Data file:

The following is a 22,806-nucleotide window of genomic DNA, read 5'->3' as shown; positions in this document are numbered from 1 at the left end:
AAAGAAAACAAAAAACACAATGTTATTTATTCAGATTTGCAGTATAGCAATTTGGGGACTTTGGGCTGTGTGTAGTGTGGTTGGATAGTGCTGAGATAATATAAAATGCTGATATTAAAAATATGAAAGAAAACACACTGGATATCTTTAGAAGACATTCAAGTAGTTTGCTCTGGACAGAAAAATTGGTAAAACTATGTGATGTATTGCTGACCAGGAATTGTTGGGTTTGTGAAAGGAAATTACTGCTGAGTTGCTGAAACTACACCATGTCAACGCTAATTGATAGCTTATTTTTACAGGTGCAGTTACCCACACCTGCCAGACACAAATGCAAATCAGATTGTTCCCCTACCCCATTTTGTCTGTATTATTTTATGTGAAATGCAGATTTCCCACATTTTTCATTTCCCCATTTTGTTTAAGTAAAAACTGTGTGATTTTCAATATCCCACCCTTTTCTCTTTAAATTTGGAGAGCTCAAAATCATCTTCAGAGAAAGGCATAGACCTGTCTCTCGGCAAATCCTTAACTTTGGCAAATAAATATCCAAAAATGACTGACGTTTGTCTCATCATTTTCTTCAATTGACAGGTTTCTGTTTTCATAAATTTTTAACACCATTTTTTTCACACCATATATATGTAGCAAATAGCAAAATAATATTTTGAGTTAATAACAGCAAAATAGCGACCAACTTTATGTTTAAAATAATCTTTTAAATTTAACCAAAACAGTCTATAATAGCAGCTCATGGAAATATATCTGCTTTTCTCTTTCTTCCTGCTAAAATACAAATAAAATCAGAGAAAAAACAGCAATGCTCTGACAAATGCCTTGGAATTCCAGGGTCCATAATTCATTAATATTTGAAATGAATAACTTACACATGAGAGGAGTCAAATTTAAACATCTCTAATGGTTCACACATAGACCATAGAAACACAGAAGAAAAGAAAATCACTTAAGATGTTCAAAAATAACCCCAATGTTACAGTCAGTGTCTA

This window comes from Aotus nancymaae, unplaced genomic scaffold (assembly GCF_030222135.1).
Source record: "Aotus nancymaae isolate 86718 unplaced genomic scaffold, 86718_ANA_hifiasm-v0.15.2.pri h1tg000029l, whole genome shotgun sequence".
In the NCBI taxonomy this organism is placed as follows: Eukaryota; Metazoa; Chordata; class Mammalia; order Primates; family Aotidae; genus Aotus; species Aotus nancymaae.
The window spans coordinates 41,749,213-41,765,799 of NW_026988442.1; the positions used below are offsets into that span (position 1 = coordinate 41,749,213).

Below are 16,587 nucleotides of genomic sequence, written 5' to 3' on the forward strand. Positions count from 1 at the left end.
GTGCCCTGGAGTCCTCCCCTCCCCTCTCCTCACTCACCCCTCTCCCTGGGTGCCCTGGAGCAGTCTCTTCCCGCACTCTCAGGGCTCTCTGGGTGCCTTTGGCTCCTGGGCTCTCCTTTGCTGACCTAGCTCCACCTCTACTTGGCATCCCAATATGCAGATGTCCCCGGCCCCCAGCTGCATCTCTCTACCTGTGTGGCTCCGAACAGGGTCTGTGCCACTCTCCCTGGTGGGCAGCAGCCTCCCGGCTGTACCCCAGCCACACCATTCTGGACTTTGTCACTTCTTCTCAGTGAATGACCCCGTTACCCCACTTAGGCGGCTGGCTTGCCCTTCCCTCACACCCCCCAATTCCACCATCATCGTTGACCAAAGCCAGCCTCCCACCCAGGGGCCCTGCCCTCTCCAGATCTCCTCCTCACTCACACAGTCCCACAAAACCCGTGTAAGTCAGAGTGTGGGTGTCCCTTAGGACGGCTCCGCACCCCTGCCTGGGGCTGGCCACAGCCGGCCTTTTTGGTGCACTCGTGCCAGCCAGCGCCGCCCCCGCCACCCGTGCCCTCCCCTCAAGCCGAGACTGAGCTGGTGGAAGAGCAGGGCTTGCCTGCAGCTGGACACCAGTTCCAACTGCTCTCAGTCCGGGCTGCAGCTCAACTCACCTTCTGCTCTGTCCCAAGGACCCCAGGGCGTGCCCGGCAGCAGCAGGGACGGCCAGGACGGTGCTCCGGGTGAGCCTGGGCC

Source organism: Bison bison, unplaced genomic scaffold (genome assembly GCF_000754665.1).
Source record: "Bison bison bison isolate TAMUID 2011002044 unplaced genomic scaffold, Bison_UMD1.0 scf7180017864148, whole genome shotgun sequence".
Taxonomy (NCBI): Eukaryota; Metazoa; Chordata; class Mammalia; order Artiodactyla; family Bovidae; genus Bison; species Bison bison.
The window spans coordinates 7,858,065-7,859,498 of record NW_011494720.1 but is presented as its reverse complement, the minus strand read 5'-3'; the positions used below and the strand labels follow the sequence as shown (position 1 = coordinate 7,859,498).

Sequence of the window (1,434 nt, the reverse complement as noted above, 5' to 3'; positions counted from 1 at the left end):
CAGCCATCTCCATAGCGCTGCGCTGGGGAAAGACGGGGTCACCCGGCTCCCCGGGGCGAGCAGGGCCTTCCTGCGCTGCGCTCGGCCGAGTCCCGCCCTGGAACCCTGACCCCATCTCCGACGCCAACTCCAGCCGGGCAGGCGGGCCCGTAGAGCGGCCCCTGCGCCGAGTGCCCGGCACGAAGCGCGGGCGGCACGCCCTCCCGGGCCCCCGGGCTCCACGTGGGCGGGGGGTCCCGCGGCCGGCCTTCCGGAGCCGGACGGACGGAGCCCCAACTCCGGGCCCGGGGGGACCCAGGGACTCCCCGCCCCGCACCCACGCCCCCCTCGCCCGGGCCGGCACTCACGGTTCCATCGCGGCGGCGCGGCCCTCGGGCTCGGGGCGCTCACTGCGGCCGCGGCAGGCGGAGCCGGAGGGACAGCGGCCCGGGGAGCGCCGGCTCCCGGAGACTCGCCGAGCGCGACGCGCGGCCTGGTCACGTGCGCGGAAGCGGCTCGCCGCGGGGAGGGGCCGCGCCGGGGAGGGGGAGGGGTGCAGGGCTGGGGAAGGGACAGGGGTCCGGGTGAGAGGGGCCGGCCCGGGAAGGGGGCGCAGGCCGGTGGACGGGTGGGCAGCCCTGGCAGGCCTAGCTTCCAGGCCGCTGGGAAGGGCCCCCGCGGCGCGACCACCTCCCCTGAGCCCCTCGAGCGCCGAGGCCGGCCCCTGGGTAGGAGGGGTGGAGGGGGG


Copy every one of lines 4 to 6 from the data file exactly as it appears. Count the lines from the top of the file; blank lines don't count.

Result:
Source record: "Aotus nancymaae isolate 86718 unplaced genomic scaffold, 86718_ANA_hifiasm-v0.15.2.pri h1tg000029l, whole genome shotgun sequence".
In the NCBI taxonomy this organism is placed as follows: Eukaryota; Metazoa; Chordata; class Mammalia; order Primates; family Aotidae; genus Aotus; species Aotus nancymaae.
The window spans coordinates 41,749,213-41,765,799 of NW_026988442.1; the positions used below are offsets into that span (position 1 = coordinate 41,749,213).